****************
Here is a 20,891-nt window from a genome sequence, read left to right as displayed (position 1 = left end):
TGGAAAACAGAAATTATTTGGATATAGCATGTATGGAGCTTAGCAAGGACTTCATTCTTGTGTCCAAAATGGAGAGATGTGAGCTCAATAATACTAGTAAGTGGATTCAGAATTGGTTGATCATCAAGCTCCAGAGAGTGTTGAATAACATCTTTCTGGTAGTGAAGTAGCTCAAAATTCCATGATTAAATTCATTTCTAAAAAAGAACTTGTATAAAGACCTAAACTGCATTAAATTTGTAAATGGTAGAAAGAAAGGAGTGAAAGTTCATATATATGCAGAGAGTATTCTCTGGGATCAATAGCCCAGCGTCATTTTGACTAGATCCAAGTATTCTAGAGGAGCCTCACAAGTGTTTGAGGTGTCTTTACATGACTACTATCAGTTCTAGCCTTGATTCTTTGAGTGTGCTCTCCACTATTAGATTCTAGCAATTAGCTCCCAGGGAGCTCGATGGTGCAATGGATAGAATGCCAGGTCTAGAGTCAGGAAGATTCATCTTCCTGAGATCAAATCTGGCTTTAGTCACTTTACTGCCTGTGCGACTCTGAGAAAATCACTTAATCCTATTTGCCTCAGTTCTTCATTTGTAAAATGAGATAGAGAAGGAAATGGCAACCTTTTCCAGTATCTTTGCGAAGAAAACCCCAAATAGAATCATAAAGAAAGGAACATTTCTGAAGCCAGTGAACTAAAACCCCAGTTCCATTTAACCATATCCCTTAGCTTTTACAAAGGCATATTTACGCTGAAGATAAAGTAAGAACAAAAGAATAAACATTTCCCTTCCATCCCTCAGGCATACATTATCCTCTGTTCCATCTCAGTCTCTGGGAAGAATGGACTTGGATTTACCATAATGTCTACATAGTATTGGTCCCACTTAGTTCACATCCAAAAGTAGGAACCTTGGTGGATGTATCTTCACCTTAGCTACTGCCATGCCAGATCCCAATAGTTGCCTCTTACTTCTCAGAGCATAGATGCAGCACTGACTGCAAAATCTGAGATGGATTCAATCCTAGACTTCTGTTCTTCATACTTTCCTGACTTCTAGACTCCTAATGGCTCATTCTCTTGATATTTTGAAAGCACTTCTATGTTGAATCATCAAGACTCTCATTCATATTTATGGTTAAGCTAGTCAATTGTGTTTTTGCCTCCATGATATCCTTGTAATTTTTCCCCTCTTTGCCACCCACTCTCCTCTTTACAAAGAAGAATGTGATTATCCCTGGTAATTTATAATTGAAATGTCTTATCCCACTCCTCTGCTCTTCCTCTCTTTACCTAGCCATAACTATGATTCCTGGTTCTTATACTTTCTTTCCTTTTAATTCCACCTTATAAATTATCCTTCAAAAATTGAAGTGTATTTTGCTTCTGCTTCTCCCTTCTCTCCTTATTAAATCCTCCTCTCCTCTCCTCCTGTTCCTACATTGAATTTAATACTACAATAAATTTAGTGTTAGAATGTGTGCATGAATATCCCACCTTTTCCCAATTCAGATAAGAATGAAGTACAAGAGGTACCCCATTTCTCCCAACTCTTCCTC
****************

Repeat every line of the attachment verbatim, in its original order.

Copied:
Here is a 20,891-nt window from a genome sequence, read left to right as displayed (position 1 = left end):
TGGAAAACAGAAATTATTTGGATATAGCATGTATGGAGCTTAGCAAGGACTTCATTCTTGTGTCCAAAATGGAGAGATGTGAGCTCAATAATACTAGTAAGTGGATTCAGAATTGGTTGATCATCAAGCTCCAGAGAGTGTTGAATAACATCTTTCTGGTAGTGAAGTAGCTCAAAATTCCATGATTAAATTCATTTCTAAAAAAGAACTTGTATAAAGACCTAAACTGCATTAAATTTGTAAATGGTAGAAAGAAAGGAGTGAAAGTTCATATATATGCAGAGAGTATTCTCTGGGATCAATAGCCCAGCGTCATTTTGACTAGATCCAAGTATTCTAGAGGAGCCTCACAAGTGTTTGAGGTGTCTTTACATGACTACTATCAGTTCTAGCCTTGATTCTTTGAGTGTGCTCTCCACTATTAGATTCTAGCAATTAGCTCCCAGGGAGCTCGATGGTGCAATGGATAGAATGCCAGGTCTAGAGTCAGGAAGATTCATCTTCCTGAGATCAAATCTGGCTTTAGTCACTTTACTGCCTGTGCGACTCTGAGAAAATCACTTAATCCTATTTGCCTCAGTTCTTCATTTGTAAAATGAGATAGAGAAGGAAATGGCAACCTTTTCCAGTATCTTTGCGAAGAAAACCCCAAATAGAATCATAAAGAAAGGAACATTTCTGAAGCCAGTGAACTAAAACCCCAGTTCCATTTAACCATATCCCTTAGCTTTTACAAAGGCATATTTACGCTGAAGATAAAGTAAGAACAAAAGAATAAACATTTCCCTTCCATCCCTCAGGCATACATTATCCTCTGTTCCATCTCAGTCTCTGGGAAGAATGGACTTGGATTTACCATAATGTCTACATAGTATTGGTCCCACTTAGTTCACATCCAAAAGTAGGAACCTTGGTGGATGTATCTTCACCTTAGCTACTGCCATGCCAGATCCCAATAGTTGCCTCTTACTTCTCAGAGCATAGATGCAGCACTGACTGCAAAATCTGAGATGGATTCAATCCTAGACTTCTGTTCTTCATACTTTCCTGACTTCTAGACTCCTAATGGCTCATTCTCTTGATATTTTGAAAGCACTTCTATGTTGAATCATCAAGACTCTCATTCATATTTATGGTTAAGCTAGTCAATTGTGTTTTTGCCTCCATGATATCCTTGTAATTTTTCCCCTCTTTGCCACCCACTCTCCTCTTTACAAAGAAGAATGTGATTATCCCTGGTAATTTATAATTGAAATGTCTTATCCCACTCCTCTGCTCTTCCTCTCTTTACCTAGCCATAACTATGATTCCTGGTTCTTATACTTTCTTTCCTTTTAATTCCACCTTATAAATTATCCTTCAAAAATTGAAGTGTATTTTGCTTCTGCTTCTCCCTTCTCTCCTTATTAAATCCTCCTCTCCTCTCCTCCTGTTCCTACATTGAATTTAATACTACAATAAATTTAGTGTTAGAATGTGTGCATGAATATCCCACCTTTTCCCAATTCAGATAAGAATGAAGTACAAGAGGTACCCCATTTCTCCCAACTCTTCCTC